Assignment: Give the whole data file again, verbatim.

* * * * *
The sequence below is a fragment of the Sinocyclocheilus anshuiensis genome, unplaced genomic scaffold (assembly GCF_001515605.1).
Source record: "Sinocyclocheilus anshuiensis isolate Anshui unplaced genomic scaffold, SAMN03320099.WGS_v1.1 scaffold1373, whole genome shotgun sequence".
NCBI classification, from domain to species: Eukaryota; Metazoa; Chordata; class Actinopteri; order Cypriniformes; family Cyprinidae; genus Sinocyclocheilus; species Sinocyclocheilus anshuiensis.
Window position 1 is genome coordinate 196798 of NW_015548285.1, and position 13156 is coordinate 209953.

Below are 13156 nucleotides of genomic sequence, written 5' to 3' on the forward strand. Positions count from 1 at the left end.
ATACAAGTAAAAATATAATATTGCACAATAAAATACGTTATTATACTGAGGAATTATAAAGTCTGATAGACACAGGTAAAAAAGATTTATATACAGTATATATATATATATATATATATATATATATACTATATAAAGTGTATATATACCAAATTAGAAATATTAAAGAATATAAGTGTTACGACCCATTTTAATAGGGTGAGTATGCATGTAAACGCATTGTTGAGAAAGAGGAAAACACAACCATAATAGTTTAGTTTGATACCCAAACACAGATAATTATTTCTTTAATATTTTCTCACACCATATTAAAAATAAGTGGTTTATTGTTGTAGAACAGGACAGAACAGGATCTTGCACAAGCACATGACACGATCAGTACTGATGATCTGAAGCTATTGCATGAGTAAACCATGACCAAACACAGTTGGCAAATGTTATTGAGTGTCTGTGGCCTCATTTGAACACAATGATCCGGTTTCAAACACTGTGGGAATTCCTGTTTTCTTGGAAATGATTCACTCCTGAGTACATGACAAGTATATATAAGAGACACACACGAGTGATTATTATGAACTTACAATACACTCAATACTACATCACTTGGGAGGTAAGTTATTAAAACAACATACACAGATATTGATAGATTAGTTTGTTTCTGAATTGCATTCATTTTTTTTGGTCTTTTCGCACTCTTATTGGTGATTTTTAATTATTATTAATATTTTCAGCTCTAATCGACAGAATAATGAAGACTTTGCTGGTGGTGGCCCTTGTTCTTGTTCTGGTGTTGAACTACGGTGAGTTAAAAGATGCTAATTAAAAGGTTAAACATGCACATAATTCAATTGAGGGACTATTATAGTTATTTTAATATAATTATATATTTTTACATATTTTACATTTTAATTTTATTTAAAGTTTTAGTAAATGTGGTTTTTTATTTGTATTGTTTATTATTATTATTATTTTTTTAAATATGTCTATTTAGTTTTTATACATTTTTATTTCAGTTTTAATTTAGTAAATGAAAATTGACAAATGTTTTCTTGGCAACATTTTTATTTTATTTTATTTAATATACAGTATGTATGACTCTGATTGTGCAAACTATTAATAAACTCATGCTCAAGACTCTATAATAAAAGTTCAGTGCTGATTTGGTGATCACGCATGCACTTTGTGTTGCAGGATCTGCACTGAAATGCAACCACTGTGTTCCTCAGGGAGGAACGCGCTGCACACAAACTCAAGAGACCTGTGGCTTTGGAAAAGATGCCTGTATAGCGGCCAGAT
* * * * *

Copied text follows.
The sequence below is a fragment of the Sinocyclocheilus anshuiensis genome, unplaced genomic scaffold (assembly GCF_001515605.1).
Source record: "Sinocyclocheilus anshuiensis isolate Anshui unplaced genomic scaffold, SAMN03320099.WGS_v1.1 scaffold1373, whole genome shotgun sequence".
NCBI classification, from domain to species: Eukaryota; Metazoa; Chordata; class Actinopteri; order Cypriniformes; family Cyprinidae; genus Sinocyclocheilus; species Sinocyclocheilus anshuiensis.
Window position 1 is genome coordinate 196798 of NW_015548285.1, and position 13156 is coordinate 209953.

Below are 13156 nucleotides of genomic sequence, written 5' to 3' on the forward strand. Positions count from 1 at the left end.
ATACAAGTAAAAATATAATATTGCACAATAAAATACGTTATTATACTGAGGAATTATAAAGTCTGATAGACACAGGTAAAAAAGATTTATATACAGTATATATATATATATATATATATATATATATACTATATAAAGTGTATATATACCAAATTAGAAATATTAAAGAATATAAGTGTTACGACCCATTTTAATAGGGTGAGTATGCATGTAAACGCATTGTTGAGAAAGAGGAAAACACAACCATAATAGTTTAGTTTGATACCCAAACACAGATAATTATTTCTTTAATATTTTCTCACACCATATTAAAAATAAGTGGTTTATTGTTGTAGAACAGGACAGAACAGGATCTTGCACAAGCACATGACACGATCAGTACTGATGATCTGAAGCTATTGCATGAGTAAACCATGACCAAACACAGTTGGCAAATGTTATTGAGTGTCTGTGGCCTCATTTGAACACAATGATCCGGTTTCAAACACTGTGGGAATTCCTGTTTTCTTGGAAATGATTCACTCCTGAGTACATGACAAGTATATATAAGAGACACACACGAGTGATTATTATGAACTTACAATACACTCAATACTACATCACTTGGGAGGTAAGTTATTAAAACAACATACACAGATATTGATAGATTAGTTTGTTTCTGAATTGCATTCATTTTTTTTGGTCTTTTCGCACTCTTATTGGTGATTTTTAATTATTATTAATATTTTCAGCTCTAATCGACAGAATAATGAAGACTTTGCTGGTGGTGGCCCTTGTTCTTGTTCTGGTGTTGAACTACGGTGAGTTAAAAGATGCTAATTAAAAGGTTAAACATGCACATAATTCAATTGAGGGACTATTATAGTTATTTTAATATAATTATATATTTTTACATATTTTACATTTTAATTTTATTTAAAGTTTTAGTAAATGTGGTTTTTTATTTGTATTGTTTATTATTATTATTATTTTTTTAAATATGTCTATTTAGTTTTTATACATTTTTATTTCAGTTTTAATTTAGTAAATGAAAATTGACAAATGTTTTCTTGGCAACATTTTTATTTTATTTTATTTAATATACAGTATGTATGACTCTGATTGTGCAAACTATTAATAAACTCATGCTCAAGACTCTATAATAAAAGTTCAGTGCTGATTTGGTGATCACGCATGCACTTTGTGTTGCAGGATCTGCACTGAAATGCAACCACTGTGTTCCTCAGGGAGGAACGCGCTGCACACAAACTCAAGAGACCTGTGGCTTTGGAAAAGATGCCTGTATAGCGGCCAGAT